Somewhat related — but not identical — to elegance, opulence is the beauty that comes from material wealth.
Wealth can be many things, but in general terms it means whatever people want. It can be measured in dollars or other currency, so it is frequently confused with “having money,” but it is in fact a broader notion: wealth also comprises having more than enough food, security, and all the other basic needs, which means it is useful to survival. As a result, evolution made us sensitive to visible signs of wealth.
Opulence, also called luxury, richness, lavishness, etc., is the resulting aesthetic feeling. It is why this stereotypical luxurious gold chandelier seems pretty:
Opulence overlaps with elegance, but not really with cuteness or sexiness. I mean, it can — it’s not an opposite of them or anything — but it seems pretty rare, and my diagram will get too complex if I try to represent each possible overlap. So:
This is a weird one. Kitsch, and the related concepts of gaudiness or camp, are kind of an ironic beauty — beauty that isn’t supposed to be beauty. Kitsch is the absence of taste. It is exaggeration. It is excess. It is dogs playing poker:
Kitsch would be wholly outside the circle of beauty and squarely in the circle of ugliness — except that the irony is real, and you can actually feel aesthetic pleasure from kitsch. There is also a common overlap with cuteness (cute animals are a staple of kitsch) and with opulence (think of Donald Trump’s golden penthouse). I would argue that kitsch is in some way an antonym of elegance: the two can’t really overlap at all.
But it seems clear that we need to add an inelegant (!) ellipse to our Venn diagram so that kitsch can reach beyond beauty. I would however say that however you cut it, kitsch always manages to be interesting.
Is there any evolutionary reason for the beauty of kitsch? Probably not. It’s more likely just a side effect of the other kinds, driven by basic desirable properties like novelty or color. It is also a result of the ever-moving cycle of fashion: when something previously popular isn’t in anymore, it runs a high risk of becoming kitsch.
The last aesthetic concept I want to cover is coolness. What is coolness?
You might expect that cool would be the opposite of hot, but no. Temperature metaphors don’t matter here: a hot person can be (and quite often is) cool, and vice-versa. Elegance and cool also often go hand-in-hand. The other concepts that we covered, however, not so much.
It’s weird that I’m able to say all of this given how difficult it is to define cool. Wikipedia itself sort of gives up and says,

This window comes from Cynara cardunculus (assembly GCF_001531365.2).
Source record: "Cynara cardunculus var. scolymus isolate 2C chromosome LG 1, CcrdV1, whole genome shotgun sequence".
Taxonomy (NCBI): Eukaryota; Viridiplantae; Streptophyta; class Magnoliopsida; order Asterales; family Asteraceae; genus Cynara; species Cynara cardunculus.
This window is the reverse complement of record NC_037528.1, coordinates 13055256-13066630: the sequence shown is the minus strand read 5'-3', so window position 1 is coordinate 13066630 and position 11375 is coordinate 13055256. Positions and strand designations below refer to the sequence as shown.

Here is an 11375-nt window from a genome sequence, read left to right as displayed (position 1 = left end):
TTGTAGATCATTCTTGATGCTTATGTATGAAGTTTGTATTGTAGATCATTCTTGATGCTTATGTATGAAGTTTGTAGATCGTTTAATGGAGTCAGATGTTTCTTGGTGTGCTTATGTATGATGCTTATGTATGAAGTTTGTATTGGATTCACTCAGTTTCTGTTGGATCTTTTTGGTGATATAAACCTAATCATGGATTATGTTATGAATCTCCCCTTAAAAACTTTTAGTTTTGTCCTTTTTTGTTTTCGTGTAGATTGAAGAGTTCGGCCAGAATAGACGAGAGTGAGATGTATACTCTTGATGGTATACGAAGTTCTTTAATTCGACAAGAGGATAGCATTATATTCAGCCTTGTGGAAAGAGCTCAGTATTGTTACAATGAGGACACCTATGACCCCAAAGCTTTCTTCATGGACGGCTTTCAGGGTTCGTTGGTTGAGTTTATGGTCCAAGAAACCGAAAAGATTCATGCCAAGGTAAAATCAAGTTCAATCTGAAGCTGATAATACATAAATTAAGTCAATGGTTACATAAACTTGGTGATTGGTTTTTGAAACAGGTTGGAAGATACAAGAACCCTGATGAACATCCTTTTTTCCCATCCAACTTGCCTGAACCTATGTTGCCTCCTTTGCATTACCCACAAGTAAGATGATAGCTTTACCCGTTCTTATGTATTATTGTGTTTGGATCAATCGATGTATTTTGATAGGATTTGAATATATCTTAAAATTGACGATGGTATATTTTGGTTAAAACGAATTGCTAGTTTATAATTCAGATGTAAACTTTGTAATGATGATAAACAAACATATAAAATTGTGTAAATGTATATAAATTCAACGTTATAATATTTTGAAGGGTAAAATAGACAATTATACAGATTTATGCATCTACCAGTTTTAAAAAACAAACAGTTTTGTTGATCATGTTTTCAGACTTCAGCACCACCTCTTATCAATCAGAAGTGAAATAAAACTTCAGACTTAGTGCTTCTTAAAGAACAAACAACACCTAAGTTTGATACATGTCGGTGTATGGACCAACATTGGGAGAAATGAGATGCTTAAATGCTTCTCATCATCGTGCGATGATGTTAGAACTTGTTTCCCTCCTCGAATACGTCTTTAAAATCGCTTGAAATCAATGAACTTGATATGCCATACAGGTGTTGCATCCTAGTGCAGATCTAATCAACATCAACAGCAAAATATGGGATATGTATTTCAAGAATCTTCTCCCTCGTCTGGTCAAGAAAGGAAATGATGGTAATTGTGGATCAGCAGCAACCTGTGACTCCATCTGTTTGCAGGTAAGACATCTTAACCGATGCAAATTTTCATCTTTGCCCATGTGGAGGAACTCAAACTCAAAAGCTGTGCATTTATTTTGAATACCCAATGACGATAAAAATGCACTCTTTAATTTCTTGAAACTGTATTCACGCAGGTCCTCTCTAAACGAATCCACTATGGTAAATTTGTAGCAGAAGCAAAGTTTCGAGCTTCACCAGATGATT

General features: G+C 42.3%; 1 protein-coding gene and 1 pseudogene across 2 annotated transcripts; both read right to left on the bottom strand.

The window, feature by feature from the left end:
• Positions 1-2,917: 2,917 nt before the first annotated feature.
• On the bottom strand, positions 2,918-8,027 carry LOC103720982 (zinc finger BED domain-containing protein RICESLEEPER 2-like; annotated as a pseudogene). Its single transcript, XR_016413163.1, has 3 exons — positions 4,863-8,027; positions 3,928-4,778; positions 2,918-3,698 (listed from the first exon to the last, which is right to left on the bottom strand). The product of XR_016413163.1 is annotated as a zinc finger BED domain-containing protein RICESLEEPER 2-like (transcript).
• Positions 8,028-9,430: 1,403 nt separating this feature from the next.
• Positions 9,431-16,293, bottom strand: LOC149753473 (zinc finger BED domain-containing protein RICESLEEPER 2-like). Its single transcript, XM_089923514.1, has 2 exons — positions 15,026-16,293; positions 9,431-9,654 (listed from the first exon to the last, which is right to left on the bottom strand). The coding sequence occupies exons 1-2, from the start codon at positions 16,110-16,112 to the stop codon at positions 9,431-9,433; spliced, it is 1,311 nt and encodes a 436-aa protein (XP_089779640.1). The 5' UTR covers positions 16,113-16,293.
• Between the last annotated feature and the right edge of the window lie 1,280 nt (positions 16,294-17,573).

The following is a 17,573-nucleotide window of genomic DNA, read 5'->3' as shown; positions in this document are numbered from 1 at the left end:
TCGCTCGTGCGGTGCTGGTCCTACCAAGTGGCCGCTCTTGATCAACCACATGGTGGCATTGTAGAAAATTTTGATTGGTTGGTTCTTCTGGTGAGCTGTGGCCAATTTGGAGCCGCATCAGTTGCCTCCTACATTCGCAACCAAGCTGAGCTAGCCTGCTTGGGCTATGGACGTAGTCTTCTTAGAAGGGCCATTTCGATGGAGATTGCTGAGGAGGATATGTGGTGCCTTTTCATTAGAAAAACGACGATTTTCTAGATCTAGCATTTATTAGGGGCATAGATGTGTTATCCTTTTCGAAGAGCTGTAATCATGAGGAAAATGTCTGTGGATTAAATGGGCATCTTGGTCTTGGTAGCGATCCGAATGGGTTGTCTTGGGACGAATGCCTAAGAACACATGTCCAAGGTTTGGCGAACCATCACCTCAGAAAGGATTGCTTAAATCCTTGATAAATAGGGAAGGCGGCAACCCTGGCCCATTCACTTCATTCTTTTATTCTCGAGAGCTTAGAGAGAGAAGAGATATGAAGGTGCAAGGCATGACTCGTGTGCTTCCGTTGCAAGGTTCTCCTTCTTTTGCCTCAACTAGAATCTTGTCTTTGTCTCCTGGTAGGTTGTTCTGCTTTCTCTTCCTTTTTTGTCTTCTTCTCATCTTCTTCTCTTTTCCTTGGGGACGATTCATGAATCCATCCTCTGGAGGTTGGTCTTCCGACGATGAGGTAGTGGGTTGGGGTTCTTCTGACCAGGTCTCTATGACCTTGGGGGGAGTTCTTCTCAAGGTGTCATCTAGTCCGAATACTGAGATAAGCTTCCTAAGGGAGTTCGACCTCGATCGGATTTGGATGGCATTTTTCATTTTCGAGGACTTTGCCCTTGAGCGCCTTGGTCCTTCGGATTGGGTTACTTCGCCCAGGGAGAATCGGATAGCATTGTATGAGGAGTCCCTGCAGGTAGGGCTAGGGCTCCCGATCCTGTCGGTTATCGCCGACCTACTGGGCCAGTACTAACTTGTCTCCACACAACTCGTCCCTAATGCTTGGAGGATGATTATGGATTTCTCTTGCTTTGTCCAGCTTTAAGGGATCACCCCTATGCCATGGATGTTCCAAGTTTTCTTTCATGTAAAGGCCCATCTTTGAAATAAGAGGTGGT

There is no single concept of cool. One consistent aspect however, is that cool is widely seen as desirable.
It then provides this helpful diagram of cool throughout the ages:
Cool is associated with certain qualities (at least it is now): self-control, confidence, ironic detachment, or calmness. It is also very commonly associated with music: most of the items in the timeline above are music genres or musicians.
Cool can also be applied to things other than people, although it’s unclear how to distinguish “this is a cool gadget” from just a generic appreciation for the gadget.
We probably feel an aesthetic attraction to coolness not because of natural selection directly, but because of cultural evolution. Humans are social animals that must learn from other humans, and we use something called prestige to determine who we should learn with. The concept of coolness appears to stem from a specific form of prestige, distinct from others such as wealth or hierarchical status.
I think it makes sense to say that coolness isn’t necessarily beautiful, but that it is always pretty interesting. Hence we get to the final version of my Venn diagram, with yet another ellipse because I didn’t plan the placement of the circles ahead:
I could keep going. There are other aesthetic concepts, including: sublime, funny, pretty (a weaker synonym for beauty), erotic, harmonious, appetizing (for food), and many others. Beauty has a vast wealth of synonyms and quasi-synonyms, and it would be a fool’s errand to try to formally define them all.
My Venn diagram is also a fool’s errand: I can easily think of a dozen problems with it. It’s not exactly elegant or sexy. But it was a cool exercise, and assigning colors and fonts to each concept is a pretty cute thing to do. Hopefully the result will also have been interesting to you, and not too ugly or boring.
Homosexuality is still an evolutionary puzzle. It’s unclear why it was never selected against to the point of disappearance. But the answer has to be somehow related to the idea that aesthetics are transferrable.